Crouch had his share of other highlight plays in 2001 — his 95-yard touchdown run against Missouri is maybe the finest single offensive play in Nebraska history, and more impressive than the catch against Oklahoma, but it came a) against Missouri and b) in September — but that touchdown catch is the one I remember getting replayed endlessly.

Grossman couldn't match that. Though his own highlight reel is impressive, he's doing a lot more beautiful touch passing than the Brett Favre-style slinging he's more remembered for, doing it to wide open receivers more often than not, and benefiting from a fair few catch-and-runs. The latter two things were benefits to playing in Steve Spurrier's offense, and with the caliber of players Spurrier recruited after Danny Wuerffel did the same things and won a deserved Heisman that doubled as a lifetime achievement award in 1996, but it didn't necessarily help Grossman's Heisman candidacy.

Here's what killed it, though.

I know it's sort of unfair to blame Darnell Dockett illegally wrenching Earnest Graham's knee for Florida's loss to Tennessee the next week, but Graham at full strength probably helps the Gators get past that Tennessee team and to the SEC Championship Game. And Graham never getting his knee wrenched would have meant the story that week wasn't Spurrier taking up for him, but instead the profound weirdness of a terrorist attack moving the Florida-Tennessee game to December and Grossman's incredible season.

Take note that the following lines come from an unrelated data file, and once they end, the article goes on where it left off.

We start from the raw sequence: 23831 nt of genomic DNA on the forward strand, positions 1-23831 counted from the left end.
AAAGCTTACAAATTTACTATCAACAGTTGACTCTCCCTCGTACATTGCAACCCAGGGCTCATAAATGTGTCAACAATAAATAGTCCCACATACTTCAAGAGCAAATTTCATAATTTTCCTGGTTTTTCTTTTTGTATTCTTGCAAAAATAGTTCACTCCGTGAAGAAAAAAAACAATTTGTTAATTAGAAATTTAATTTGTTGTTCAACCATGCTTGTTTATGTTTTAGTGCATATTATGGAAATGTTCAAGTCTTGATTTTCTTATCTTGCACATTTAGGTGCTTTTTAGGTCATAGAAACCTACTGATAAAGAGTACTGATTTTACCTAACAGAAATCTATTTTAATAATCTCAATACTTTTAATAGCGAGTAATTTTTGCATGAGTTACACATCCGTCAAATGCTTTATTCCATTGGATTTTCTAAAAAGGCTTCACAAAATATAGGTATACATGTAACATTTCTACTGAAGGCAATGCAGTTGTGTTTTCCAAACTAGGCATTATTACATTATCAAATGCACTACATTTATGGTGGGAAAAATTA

If Florida had beaten Tennessee in that game, those Gators would probably have played for the national title: They were No. 2 in the BCS standings heading into that week, thanks to Colorado dropping an avalanche on Nebraska in a 62-36 barn-burner two weeks prior, and the LSU team that upset the Vols in the 2001 SEC Championship Game was one that Florida gutted, 44-15, earlier in the year, with Grossman setting a school record with 464 passing yards.

Grossman would, at least, have topped 4,000 yards on the season before a bowl game, and maybe threatened Wuerffel's school record of 39 passing touchdowns that season. And so Heisman voters would have had to pick between the record-setting quarterback of the No. 2 team in the country, the very good but unspectacular quarterback of the No. 1 team, and the thrilling field general of a team that didn't even win its conference — and they might have had to take the extraordinary step of postponing the vote, given that Grossman would have been playing in the SEC Championship Game on the day the award was handed out.

I know which player I would have picked.

In reality, on Saturday, December 8, 2001 the Heisman voters picked Crouch over Grossman, leaving many scratching their heads and chalking the loss up to Grossman's status as a sophomore.

Six years later, Tim Tebow would become the first sophomore to win the Heisman Trophy.

He should have been the second.

This post was sponsored by EA Sports' NCAA Football 13. Check out the video for the game below.

EA SPORTS NCAA Football 13 TV: "Son" (via EASPORTS)